One can look far and wide for reasons, but it seems to be the worst choice a leader could make. Mr Kelly is a vociferous conservative, against same sex marriage, a climate science denier, a person who is against abortion in all cases, a man who would cross the floor to further his belligerent insistence on outdated beliefs.

Getting rid of Kelly was a decision which required no thought. It would send him to join Tony Abbott on the sidelines, it would allow Morrison to modernise his party at least a little bit, it would lessen the numbers in the obstinate right wing rump of the party, and it might increase the possibility of climate change action, even as Australia sinks into ignominy for its refusal to act. And it could have been achieved by not intervening, which would have left Morrison’s hands clean.

To continue the sporting metaphor, you have a captain with no clue, re-appointing a truly untalented player, to re-join a team struggling to achieve a game plan, and rejecting a younger, better player, who would not constantly ‘butcher’ the ball.

A reason commonly given for this apparent moment of madness on Morrison’s part, was to avoid embarrassing the Prime Minister. It appears to be a steep price to pay.

The country is worse off. The voters of Australia are worse off. The electorate of Hughes is again represented by a person whose only claim to fame is that he played rugby. I fear this sporting metaphor has run its course, but how in hell will we ever achieve anything with such a team of ‘poor cattle’?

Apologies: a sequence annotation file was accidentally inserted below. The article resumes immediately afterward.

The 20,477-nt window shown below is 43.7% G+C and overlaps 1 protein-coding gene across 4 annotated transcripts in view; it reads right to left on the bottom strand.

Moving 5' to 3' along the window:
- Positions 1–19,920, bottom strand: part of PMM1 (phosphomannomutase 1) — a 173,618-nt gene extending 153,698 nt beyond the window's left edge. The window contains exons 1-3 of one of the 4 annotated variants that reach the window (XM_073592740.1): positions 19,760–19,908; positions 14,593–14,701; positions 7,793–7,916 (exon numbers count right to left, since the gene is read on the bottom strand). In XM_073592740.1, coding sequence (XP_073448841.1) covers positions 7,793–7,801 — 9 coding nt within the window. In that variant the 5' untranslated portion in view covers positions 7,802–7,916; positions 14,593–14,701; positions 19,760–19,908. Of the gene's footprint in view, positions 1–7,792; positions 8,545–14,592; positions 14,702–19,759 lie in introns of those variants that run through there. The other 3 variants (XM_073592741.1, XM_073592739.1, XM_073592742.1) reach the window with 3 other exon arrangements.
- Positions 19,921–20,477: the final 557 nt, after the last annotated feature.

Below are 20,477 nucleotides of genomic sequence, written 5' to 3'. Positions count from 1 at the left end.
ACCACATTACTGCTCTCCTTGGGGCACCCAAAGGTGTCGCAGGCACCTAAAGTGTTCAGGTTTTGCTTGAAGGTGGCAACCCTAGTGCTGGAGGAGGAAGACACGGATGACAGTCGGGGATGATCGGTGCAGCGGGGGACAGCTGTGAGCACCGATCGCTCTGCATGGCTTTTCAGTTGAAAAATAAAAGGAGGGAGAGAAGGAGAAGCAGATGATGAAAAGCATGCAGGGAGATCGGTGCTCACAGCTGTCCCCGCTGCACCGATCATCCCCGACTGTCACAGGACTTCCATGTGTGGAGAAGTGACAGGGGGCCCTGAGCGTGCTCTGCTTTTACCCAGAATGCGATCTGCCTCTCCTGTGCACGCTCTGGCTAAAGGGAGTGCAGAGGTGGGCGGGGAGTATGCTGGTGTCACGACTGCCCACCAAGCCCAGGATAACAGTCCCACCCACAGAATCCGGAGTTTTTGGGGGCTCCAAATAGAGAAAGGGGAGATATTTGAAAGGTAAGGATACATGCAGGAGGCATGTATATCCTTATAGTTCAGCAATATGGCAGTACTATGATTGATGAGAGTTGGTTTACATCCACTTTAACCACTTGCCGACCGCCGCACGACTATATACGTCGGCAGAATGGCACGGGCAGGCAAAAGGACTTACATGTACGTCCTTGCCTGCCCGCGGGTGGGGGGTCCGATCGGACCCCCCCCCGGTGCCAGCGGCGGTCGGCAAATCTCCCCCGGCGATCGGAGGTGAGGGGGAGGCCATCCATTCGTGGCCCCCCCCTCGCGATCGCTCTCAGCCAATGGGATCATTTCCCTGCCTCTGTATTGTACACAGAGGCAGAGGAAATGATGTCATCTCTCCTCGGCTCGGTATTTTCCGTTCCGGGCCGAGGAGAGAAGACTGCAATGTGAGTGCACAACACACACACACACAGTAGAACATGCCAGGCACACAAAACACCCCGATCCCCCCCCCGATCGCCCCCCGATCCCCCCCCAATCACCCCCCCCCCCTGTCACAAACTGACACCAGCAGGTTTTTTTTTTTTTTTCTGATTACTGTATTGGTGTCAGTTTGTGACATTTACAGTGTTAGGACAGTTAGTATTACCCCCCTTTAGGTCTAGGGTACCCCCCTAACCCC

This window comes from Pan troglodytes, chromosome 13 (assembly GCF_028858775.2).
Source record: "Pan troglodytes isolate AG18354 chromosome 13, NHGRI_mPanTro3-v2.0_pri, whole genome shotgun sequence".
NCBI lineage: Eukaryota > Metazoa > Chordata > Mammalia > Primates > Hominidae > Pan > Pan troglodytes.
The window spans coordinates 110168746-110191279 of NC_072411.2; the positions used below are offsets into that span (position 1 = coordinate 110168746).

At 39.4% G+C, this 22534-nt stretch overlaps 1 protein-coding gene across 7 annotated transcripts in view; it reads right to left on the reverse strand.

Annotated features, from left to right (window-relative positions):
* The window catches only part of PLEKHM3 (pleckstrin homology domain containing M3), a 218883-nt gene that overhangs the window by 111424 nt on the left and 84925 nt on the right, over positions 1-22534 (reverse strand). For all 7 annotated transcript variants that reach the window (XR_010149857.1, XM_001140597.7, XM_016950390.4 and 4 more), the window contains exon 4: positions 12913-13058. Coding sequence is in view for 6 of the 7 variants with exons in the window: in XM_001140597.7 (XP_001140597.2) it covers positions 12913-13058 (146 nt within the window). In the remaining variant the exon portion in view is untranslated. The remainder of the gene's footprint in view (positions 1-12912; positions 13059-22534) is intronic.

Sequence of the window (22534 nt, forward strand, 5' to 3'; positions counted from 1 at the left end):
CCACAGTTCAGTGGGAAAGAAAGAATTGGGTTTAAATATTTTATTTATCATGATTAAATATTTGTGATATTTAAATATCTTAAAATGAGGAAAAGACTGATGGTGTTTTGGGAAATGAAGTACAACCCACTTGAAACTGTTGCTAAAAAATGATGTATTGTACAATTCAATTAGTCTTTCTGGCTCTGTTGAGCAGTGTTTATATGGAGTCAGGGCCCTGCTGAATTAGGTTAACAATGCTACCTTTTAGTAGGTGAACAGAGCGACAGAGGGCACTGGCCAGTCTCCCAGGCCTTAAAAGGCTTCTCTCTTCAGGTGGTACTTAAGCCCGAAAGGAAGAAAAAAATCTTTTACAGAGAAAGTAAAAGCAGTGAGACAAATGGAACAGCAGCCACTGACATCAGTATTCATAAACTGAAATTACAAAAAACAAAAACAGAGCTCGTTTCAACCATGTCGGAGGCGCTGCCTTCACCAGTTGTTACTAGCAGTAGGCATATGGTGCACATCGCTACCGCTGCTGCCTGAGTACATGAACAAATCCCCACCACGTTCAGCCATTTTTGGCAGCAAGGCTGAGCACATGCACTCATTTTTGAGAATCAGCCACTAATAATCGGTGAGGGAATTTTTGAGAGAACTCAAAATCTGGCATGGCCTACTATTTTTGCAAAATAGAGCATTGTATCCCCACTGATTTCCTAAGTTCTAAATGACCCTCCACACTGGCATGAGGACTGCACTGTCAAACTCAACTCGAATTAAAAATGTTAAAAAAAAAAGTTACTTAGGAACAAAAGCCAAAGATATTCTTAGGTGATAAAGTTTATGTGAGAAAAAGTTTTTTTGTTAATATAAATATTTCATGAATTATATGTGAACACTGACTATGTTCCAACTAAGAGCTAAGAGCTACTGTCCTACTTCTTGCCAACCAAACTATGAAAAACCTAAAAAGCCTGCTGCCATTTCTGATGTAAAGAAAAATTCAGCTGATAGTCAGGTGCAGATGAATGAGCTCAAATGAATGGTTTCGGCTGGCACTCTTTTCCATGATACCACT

Mark Buckley is a Melbourne based writer, interested in politics and ethics. He blogs at


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2 Responses to MARK BUCKLEY. Voters of Australia You’re doing it all Wrong

  1. Rosemary O'Grady says:

    Exactly, SW.
    Or, as William Lamb, Lord Melbourne, and various Whigs and Liberals – Tories, even, have said subsequently: party and faction are the toxins that ruin our democracy- or words to that effect.
    Latest farcical act in these pantomimes: Bill Shorten and Peter Gordon Legal (Hmm: remember a price-plunge of an earlier venture?) converge to launch a ‘class action’ obo Victims of RoboDebt. Not so much gainful activity for the under-employed ex-Leader and Non-Government Parliamentarian as a snub to a current Leader who, presumably, is, again, on notice of the Old Xaverian’s unwillingness to go quietly.

  2. Simon Warriner says:

    The reason the quality of the “herd” coming to Canberra is in exponential decline is because of party politics.

    Regardless of party, ideology or ambition, the following will always play out.

    It starts off as an ideological proposition, attracts a few altruistic, talented individuals, and builds a name for itself. Over time it develops a structure and attracts careerists who are good at making themselves look good. “party unity” is seen as vital to electoral success, and when this conflicts with the needs of the constituents “party unity” comes up trumps too often. Really clever people with any integrity don’t like that conflict of interest and they won’t be a part of it, or work with those who are prepared to accept it and the debauched policy outcomes that it creates. That is why there is a shortage of them in Canberra, and in every other state capital.

    It can be fixed, most simply, by not voting for party politicians and instead voting for the best qualified independent on offer, or writing “none of the above” at the bottom of the ballot paper, while leaving every box blank.